James F. Battin Federal Courthouse

James F. Battin Federal Courthouse

A criminal bankruptcy fraud trial for a former Billings neurosurgeon has been postponed to give the defense more time to reach a plea deal.

U.S. District Judge Susan Watters of Billings has reset a jury trial for Dr. John Henry Schneider for April 9. The trial had been set for Feb. 12. The judge previously continued the first trial from Dec. 11.

Schneider pleaded not guilty in October to five counts of bankruptcy fraud for allegedly lying to hide his assets after filing for bankruptcy in 2014.

Meanwhile, Schneider and the trustee in the bankruptcy appear to have reached an agreement to settle a complaint the trustee filed in U.S. Bankruptcy Court against Schneider accusing the doctor of breach of contract, fraud and negligent misrepresentation.

Schneider’s defense attorney, John E. Smith, of Missoula, said in recent court records that more time was needed to finalize details in a proposed plea agreement with federal prosecutors.

The prosecution provided the defense about 28,000 pages of discovery information and, after having reviewed the documents, the parties have been “actively involved in plea negotiations,” Smith said.

Schneider is charged with two counts of false statements under oath in relation to a bankruptcy proceeding, two counts of concealment of assets and fraudulent transfer of assets. All of the counts carry maximum penalties of five years in prison and a $250,000 fine.

During the bankruptcy case, the trustee, Joe Womack of Billings, accused Schneider of avoiding paying his debts and lying about assets through a complex scheme of creating and using companies, trusts and transfers to rid himself of ownership and leaving nearly nothing for creditors.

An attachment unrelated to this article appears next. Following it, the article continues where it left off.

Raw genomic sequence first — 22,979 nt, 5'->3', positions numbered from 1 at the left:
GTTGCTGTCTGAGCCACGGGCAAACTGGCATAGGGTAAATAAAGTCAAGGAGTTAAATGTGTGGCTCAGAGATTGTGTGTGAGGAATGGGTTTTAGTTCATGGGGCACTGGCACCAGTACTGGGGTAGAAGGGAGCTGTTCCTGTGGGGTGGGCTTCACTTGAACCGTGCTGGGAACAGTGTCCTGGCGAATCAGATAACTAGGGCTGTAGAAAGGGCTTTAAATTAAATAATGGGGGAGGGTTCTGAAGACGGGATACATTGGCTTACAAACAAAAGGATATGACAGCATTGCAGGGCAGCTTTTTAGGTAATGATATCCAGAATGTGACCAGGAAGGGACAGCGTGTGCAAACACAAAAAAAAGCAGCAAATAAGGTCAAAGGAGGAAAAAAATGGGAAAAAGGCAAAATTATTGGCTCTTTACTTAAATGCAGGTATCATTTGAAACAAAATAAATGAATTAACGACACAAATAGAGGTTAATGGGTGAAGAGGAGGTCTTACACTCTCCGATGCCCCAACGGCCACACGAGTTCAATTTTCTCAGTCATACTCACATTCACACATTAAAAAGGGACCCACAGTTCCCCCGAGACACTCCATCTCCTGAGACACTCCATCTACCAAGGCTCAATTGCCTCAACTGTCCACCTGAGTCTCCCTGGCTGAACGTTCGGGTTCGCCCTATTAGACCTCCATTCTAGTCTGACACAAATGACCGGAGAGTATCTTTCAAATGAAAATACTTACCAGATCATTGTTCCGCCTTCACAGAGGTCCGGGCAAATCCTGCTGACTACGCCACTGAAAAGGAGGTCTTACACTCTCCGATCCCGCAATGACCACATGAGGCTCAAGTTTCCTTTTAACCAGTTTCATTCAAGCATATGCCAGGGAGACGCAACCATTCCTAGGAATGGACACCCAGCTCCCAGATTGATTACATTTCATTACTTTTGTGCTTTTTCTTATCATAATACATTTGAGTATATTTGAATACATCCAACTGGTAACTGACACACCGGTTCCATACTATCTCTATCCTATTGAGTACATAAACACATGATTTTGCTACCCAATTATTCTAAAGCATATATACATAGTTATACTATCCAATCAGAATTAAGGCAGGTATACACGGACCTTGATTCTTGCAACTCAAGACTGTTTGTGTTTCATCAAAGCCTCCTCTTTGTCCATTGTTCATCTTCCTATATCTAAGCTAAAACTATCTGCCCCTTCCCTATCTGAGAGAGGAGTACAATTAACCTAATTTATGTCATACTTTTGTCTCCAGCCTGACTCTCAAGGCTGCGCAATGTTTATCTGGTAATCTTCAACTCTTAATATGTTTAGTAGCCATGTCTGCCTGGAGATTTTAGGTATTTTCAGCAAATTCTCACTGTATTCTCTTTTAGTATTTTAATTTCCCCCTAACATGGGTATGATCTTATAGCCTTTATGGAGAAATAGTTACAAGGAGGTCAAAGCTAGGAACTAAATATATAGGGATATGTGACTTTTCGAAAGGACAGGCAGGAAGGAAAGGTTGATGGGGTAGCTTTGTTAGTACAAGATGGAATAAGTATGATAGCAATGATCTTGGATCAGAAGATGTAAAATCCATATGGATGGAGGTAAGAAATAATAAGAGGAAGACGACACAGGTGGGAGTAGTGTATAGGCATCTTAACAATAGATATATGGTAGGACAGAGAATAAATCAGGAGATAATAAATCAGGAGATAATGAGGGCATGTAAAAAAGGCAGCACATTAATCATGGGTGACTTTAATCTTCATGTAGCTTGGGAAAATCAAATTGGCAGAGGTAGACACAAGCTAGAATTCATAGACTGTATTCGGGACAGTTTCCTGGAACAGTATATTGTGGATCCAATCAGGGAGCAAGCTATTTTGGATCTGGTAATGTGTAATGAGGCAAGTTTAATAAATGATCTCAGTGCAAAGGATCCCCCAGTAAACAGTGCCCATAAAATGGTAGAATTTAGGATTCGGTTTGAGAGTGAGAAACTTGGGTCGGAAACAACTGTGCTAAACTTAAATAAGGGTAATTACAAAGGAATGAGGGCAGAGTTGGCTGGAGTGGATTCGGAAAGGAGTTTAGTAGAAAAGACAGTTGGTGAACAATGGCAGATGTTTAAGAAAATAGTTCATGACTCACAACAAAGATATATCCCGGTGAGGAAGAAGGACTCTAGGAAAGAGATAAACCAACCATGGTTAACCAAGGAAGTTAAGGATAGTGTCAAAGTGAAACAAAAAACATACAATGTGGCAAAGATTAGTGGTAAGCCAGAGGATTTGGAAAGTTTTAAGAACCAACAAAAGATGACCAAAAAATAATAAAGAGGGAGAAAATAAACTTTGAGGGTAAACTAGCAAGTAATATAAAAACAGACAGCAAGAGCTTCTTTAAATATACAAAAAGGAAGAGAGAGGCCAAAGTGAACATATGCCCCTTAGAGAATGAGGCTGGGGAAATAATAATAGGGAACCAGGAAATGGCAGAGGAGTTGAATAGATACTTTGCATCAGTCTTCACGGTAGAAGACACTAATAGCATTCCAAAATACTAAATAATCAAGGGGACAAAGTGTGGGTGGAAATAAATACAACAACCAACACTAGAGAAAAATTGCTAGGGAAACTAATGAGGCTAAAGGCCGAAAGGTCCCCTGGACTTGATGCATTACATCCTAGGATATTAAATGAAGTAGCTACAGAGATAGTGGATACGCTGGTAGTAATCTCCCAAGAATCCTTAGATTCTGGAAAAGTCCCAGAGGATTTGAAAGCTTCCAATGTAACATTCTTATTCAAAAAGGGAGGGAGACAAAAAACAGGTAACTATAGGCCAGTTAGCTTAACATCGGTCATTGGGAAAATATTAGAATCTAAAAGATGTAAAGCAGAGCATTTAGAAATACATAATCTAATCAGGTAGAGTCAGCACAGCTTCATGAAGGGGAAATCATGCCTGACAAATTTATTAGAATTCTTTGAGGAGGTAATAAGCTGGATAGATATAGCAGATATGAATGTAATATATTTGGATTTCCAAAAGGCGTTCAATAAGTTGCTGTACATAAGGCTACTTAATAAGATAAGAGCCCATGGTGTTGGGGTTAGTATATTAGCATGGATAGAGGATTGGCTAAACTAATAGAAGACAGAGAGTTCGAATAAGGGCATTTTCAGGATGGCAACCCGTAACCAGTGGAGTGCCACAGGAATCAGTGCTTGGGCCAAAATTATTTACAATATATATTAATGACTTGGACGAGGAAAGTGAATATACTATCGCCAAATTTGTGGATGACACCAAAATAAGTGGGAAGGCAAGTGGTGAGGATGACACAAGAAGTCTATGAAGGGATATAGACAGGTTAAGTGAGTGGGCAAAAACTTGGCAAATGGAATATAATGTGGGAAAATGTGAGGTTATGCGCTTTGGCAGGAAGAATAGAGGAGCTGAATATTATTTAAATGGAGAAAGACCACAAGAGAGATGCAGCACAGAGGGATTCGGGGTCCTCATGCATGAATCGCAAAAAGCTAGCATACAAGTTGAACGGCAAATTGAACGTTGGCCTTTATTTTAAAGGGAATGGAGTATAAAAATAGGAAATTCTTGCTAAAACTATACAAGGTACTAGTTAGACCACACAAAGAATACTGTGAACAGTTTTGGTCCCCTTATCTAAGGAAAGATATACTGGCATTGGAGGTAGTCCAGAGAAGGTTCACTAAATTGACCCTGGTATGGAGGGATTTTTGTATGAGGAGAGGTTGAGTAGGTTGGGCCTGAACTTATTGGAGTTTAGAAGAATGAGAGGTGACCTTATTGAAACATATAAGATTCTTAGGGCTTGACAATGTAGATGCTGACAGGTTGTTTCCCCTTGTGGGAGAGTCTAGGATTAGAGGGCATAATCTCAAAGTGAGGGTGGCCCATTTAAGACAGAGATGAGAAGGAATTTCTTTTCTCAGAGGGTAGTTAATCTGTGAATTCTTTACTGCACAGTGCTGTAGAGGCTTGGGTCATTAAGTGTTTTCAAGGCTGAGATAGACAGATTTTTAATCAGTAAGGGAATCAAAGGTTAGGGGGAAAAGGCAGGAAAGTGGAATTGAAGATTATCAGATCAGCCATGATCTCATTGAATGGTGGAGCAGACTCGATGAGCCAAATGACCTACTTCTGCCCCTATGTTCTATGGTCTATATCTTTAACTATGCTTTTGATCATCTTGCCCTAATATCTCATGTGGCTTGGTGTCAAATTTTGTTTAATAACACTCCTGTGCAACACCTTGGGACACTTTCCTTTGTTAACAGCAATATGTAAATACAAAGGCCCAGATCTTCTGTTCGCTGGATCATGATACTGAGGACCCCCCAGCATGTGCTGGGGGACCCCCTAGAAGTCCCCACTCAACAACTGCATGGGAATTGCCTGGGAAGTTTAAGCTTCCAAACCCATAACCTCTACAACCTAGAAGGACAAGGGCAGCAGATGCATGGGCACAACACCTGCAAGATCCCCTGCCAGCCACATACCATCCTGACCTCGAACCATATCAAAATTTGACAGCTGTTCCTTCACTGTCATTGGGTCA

A bankruptcy settlement agreement approved in June 2016 ordered Schneider to provide the estate $2.3 million for distribution to creditors, who had filed nearly $12 million in claims. Creditors included former patients with malpractice claims and former business partners.

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After the bankruptcy settlement, Womack filed a complaint against Schneider in which he accused the doctor of not disclosing a 2012 tax refund, misrepresenting a 2014 tax refund and failing to disclose the sale of irrigation equipment needed to operate a ranch Schneider owned in Wyoming.

Schneider denied all of the allegations and filed a counterclaim against Womack.

On Wednesday, Womack’s lawyers filed a motion in bankruptcy court to approve a compromise settlement to resolve the adversarial case.

Womack’s attorney, Trent Gardner of Bozeman, outlined the terms of an agreement, which would include the bankruptcy estate getting $60,000 from the liquidation of an account held by one of Schneider’s companies and Schneider not filing a claim for administrative expenses.

Schneider was indicted in June 2017 and arrested in Southern California on a warrant, then released when he failed to appear for an August arraignment in Billings. When he was arraigned in October in Billings, he was living in Encinitas, California, where he has a house.

Schneider is licensed in Montana but had his medical license revoked in Wyoming in 2014 when a Billings man died after Schneider performed surgery.

The Department of Veterans Affairs’ Medical Center in Iowa City, Iowa, hired Schneider in April 2017, but questions about Schneider’s employment led Schneider to resign on Nov. 29 in lieu of being terminated.

A VA spokesman said that after reviewing Schneider’s case, the agency found that his hiring was inconsistent with the law and that it got incorrect internal guidance during the hiring process.

U.S. Sen. Jon Tester, D-Mont., also scolded the VA for hiring Schneider contrary to hiring laws despite knowing about his malpractice and medical license history.

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